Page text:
People have come to me who have been fined for not having car insurance. I do not consider this a minor matter. We can give the courts power to take account of the means of the individual when imposing a fine. A fine of £50 may amount to very little for some people but for others £50 can be a week's disposable income. I am not in favour of mandatory fines for specific offences because the court must have discretion to take account of disposable income.

I accept that there can be compelling cases for a reduction in the penalty imposed by a court. I have dealt with cases where if the fine were to be paid a family would have to do without essential foodstuffs for several weeks. A wife once said to me that her husband would have to rob the money to pay a fine or else go to jail, at a cost to the State of £600 or £700 a week. In such a case, is it not preferable to reduce the fine and make it payable over a longer period? We have to be practical about these matters and we must devise a system of justice which is fair and equitable.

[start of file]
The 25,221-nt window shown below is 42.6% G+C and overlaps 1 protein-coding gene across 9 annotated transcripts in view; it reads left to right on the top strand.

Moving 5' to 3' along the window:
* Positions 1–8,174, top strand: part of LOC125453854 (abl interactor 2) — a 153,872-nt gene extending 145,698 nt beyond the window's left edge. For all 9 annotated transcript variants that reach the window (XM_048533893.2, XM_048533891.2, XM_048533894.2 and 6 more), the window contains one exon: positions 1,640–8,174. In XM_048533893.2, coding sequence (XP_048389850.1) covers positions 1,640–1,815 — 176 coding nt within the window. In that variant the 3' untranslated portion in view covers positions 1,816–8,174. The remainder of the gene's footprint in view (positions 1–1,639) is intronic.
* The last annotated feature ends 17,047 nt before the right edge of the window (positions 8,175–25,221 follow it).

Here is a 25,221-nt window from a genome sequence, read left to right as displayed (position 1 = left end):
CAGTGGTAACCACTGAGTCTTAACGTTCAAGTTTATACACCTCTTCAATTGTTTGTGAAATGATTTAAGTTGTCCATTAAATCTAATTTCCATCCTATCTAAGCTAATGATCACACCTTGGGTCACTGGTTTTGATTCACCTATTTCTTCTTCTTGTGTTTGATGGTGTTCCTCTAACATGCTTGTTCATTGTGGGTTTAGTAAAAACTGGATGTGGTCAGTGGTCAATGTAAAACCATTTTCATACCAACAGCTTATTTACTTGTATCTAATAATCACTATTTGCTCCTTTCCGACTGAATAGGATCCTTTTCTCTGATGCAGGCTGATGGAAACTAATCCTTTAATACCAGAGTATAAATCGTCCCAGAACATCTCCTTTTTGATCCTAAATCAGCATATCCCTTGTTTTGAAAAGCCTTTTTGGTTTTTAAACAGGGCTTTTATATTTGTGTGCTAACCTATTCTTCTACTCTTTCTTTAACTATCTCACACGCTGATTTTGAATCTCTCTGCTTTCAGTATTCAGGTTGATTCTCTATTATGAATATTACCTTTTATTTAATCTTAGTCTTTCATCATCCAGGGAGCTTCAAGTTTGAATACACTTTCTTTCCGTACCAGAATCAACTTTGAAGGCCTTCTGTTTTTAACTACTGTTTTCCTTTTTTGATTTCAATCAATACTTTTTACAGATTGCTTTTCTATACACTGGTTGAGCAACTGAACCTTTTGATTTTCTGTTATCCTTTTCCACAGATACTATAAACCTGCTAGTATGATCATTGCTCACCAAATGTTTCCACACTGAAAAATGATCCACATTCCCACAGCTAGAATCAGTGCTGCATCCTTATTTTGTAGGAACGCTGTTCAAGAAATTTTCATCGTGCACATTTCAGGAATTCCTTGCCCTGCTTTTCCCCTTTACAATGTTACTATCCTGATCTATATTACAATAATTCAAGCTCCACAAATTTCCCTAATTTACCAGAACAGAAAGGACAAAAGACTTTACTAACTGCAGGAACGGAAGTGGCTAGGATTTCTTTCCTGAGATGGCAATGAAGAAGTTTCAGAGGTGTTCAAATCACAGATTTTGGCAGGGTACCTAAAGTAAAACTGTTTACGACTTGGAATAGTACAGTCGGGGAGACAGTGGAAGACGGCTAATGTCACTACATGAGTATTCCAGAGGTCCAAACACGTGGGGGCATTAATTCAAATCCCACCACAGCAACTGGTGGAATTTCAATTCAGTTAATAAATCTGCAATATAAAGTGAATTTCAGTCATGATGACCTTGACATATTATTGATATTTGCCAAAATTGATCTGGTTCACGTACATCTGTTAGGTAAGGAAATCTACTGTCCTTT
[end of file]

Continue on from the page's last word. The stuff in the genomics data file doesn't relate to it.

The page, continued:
Having been a Minister of State, I can imagine how these decisions are made. A wad of paper would come before the Minister on a Friday afternoon and I doubt if the Minister would have the time to read the back-up information or to carry out an analysis of each case. The influence of the person making representations or simply the instinct of the Minister may be the determining factor. I am not happy about that. If the information were to be made available through Iris Oifigiúil we would be doing a great service to the Minister and to politics. We would also help to restore faith in the system. This point was made to me last weekend in a social context by a district justice. The existing system is deeply resented and judges rarely know what decision is made. That is unsatisfactory. If they were to see that the Minister generally reduces the fine in a particular type of case, it might encourage the judges to take other factors into account.